Joshua Tillman saw little success last decade, even with a highly prolific output. He released a whopping eight albums that failed to draw much attention. After a drumming stint for Fleet Foxes, Tillman created Father John Misty, an alter-ego that finally began to turn some heads. With this reinvention came quirkier songs and sprawling, orchestral instrumentation that soared on Fear Fun in 2012 and on I Love You, Honeybear in 2015. Tillman is back with Pure Comedy, an album that explores his commentary side.
Front to back, the instrumentation on this record is gorgeous. It begins with the title track, immediately bringing to mind piano rock powerhouses like Elton John or Randy Newman. Tillman’s signature dynamics shine through flawlessly as the song builds in intensity, aided by an orchestra and blaring horns. As the album’s first single, it remains the best and most memorable track.
The pace picks up with “Total Entertainment Forever,” perhaps the most upbeat song on the entire record, and the first to introduce a sort of country flavor to the mix. It’s one of Tillman’s most pop songs yet, and it’s a good bit of fun to listen to amongst the more melancholy songs that follow.
“Things It Would Have Been Helpful to Know Before the Revolution” is next, a song characterised again by fantastic horns, but this time with a roaring section of beautiful distortion in the middle. “Ballad of the Dying Man” is another standout track, and one that is reminiscent of I Love You, Honeybear. It’s a display of Tillman’s skill in composing melodies, as his vocal range is all over the place without sounding overbearing.
“Birdie” and “Leaving LA” are two of the weakest pieces, as musically they are flat-out uninteresting, and they both meander for far too long. While “Birdie” does eventually get somewhat engrossing as an organ joins the piano ballad, “Leaving LA” is not only the longest song on the album, but it is also the most forgettable. A single two line melody over gentle strumming fails to hold attention for a colossal thirteen minutes, despite the appearance of beautiful, swelling strings towards the middle. By the seven minute mark, it begins to feels pointless, and it becomes a poor attempt at creating meaningful extended songs à la Sufjan Stevens or Swans.
Fortunately, after “Leaving LA” the album resumes with effortlessly wavering between country-influenced tunes (“A Bigger Paper Bag,” “Smoochie,” “The Memo”) and bouncy piano ballads (“When the God of Love Returns There’ll Be Hell to Pay,” “Two Wildly Different Perspectives”). Pure Comedy ends on a very high note, with the heart-wrenching “I’m Growing Old on Magic Mountain,” a song that actually does manage to hold attention for a solid ten minutes, and “In Twenty Years or So.” These tracks are simply epic, with Tillman pulling out all the stops with his orchestral prowess.
Pure Comedy is possibly Tillman’s greatest achievement musically, but his lyrics on this record are highly inconsistent. It is well known that Father John Misty thinks he is smarter than everyone else, that he is the king of “postmodern irony,” and that if you disagree, you just “don’t get it.” On Pure Comedy, Tillman took a shot at capturing all the strange, frustrating quirks of mankind. Sometimes he’s hilariously clever, but other times, he’s worthy of an eyeroll. Here are some good examples of his wit at its best:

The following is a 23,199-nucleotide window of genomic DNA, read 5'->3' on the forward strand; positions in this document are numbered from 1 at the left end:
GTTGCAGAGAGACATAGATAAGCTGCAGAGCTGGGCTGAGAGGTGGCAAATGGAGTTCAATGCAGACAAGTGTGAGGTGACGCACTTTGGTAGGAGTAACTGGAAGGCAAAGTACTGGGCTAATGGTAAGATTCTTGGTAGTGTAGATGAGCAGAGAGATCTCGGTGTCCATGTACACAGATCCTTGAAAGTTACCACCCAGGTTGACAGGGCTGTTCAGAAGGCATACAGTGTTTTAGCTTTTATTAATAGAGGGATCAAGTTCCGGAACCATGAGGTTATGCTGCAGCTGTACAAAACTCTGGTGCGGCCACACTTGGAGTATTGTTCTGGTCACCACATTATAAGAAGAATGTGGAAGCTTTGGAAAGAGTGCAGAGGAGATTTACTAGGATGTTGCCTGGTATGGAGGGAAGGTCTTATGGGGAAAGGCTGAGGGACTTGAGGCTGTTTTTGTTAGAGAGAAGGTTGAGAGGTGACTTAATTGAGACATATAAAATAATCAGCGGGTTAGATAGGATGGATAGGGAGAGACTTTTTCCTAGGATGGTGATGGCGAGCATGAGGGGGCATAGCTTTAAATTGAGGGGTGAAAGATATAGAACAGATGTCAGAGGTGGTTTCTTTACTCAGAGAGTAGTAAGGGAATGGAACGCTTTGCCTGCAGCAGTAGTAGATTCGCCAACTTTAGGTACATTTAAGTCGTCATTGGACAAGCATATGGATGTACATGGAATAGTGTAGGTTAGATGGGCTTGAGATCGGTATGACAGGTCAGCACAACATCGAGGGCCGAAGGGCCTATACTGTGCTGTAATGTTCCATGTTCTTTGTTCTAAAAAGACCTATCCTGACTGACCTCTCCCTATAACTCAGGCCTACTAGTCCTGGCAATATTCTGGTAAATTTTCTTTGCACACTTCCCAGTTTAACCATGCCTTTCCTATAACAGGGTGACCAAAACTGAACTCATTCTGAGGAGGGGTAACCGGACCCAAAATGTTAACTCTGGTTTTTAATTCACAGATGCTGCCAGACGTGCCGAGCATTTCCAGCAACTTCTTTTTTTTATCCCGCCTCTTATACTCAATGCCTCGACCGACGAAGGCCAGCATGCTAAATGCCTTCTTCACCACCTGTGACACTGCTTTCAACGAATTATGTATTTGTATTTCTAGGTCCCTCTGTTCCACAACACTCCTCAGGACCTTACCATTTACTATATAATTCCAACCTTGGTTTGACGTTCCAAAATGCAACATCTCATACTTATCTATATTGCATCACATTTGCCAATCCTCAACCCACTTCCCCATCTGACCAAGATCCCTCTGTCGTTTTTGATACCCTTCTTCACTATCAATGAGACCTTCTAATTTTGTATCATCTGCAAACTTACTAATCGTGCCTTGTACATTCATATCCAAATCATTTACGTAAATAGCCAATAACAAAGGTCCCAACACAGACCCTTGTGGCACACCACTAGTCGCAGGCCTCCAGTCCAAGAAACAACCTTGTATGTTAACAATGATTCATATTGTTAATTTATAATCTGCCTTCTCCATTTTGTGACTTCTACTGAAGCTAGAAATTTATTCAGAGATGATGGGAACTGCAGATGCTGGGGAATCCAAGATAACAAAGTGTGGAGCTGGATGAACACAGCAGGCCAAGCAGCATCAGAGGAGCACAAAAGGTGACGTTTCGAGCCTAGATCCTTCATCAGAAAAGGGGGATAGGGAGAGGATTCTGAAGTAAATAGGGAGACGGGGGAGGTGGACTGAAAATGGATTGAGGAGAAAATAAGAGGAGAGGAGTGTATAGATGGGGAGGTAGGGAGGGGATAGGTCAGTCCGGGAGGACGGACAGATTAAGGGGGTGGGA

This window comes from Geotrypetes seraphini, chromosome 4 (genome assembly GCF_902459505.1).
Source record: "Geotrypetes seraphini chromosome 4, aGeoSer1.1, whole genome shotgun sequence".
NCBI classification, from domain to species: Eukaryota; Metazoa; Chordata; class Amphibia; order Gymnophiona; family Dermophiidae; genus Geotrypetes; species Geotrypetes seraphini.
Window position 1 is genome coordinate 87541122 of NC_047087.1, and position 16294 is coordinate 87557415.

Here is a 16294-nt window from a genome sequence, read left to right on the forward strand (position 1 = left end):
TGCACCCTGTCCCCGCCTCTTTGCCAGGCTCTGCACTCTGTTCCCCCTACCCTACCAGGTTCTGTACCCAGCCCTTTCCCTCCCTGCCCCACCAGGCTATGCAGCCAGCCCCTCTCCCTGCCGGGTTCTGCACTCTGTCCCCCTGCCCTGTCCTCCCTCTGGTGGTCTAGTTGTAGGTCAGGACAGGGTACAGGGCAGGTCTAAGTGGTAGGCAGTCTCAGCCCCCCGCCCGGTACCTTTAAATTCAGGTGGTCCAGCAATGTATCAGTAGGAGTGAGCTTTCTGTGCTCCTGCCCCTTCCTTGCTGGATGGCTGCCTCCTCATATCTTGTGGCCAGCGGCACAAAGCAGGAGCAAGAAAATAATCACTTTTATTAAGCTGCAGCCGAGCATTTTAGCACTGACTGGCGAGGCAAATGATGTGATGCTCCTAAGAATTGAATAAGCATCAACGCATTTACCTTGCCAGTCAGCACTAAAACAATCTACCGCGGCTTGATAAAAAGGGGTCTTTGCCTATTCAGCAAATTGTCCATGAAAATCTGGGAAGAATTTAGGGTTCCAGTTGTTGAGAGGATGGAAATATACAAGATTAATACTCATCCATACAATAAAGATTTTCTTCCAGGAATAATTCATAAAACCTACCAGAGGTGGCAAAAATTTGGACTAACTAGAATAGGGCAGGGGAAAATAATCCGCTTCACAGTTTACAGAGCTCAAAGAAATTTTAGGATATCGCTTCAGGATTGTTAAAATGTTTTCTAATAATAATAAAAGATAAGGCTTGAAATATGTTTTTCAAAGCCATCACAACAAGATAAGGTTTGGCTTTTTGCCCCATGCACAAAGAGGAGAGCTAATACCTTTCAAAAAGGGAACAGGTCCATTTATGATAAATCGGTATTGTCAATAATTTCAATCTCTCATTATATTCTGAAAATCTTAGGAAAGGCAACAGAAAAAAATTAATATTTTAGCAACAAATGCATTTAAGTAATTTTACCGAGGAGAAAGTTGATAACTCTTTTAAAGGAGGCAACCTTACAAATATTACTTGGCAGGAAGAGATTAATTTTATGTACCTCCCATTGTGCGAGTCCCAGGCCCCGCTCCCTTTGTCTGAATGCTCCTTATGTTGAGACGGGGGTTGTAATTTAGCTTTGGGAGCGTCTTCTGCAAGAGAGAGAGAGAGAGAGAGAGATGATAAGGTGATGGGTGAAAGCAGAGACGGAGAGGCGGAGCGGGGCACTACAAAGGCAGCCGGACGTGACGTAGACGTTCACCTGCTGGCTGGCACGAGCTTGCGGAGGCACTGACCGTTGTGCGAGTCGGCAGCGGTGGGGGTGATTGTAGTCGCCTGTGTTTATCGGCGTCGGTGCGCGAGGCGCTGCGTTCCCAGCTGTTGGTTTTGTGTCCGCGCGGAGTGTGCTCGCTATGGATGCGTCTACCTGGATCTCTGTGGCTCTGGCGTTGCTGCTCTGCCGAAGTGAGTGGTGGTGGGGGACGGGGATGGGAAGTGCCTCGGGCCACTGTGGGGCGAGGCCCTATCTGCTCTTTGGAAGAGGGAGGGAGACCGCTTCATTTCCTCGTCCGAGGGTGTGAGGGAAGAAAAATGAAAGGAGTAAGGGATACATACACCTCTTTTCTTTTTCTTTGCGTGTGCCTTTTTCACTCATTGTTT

On “Pure Comedy”: Comedy, now that’s what I call pure comedy / Just waiting until the part where they start to believe / They’re at the center of everything / And some all-powerful being / Endowed this horror show with meaning.
On “Total Entertainment Forever”: When the historians find us we’ll be in our homes / Plugged into our hubs
Skin and bones / A frozen smile on every face / As the stories replay / This must have been a wonderful place.
On “Ballad of the Dying Man”: Eventually the dying man takes his final breath / But first checks his news feed to see what he’s ’bout to miss / And it occurs to him a little late in the game / We leave as clueless as we came / From rented heavens to the shadows in the cave / We’ll all be wrong someday.
Here are some stinkers:
On “Pure Comedy”: Oh, their religions are the best / They worship themselves yet they’re totally obsessed / With risen zombies, celestial virgins, magic tricks / These unbelievable outfits. Edgy!
On “Birdie”: Some dream of a world written in lines of code / Well, I hope they engineer out politics, romance, and edifice / Two outta three ain’t bad.
Admittedly, it is refreshing to hear some commentary that is not so overtly politically, or conspicuously one-sided; the charts are oversaturated with anti-Trump songs that at the end of the day contribute nothing new. At least Tillman tries to steer away from that, but he goes about it in a way that is occasionally so pretentious, so holier-than-thou, that it begs the question: if the world is as bad as he says, what do we do about it? The sum of the lyrics are neither astute enough to be uniquely observant nor urgent enough to be inspiring.
Pure Comedy sounds fantastic, leaving hope that Father John Misty still has a truly great album in him. If only Tilmann had turned down the snarkiness just a tad, down to levels like on I Love You, Honeybear, then he would have cemented his place in the indie cannon. Until then, it seems that all his subtlety was in his beard.
Key Tracks: “Pure Comedy,” “Total Entertainment Forever,” “Things It Would Have Been Helpful to Know Before the Revolution,” “Ballad of the Dying Man,” “When the God of Love Returns There’ll Be Hell to Pay,” “So I’m Growing Old on Magic Mountain”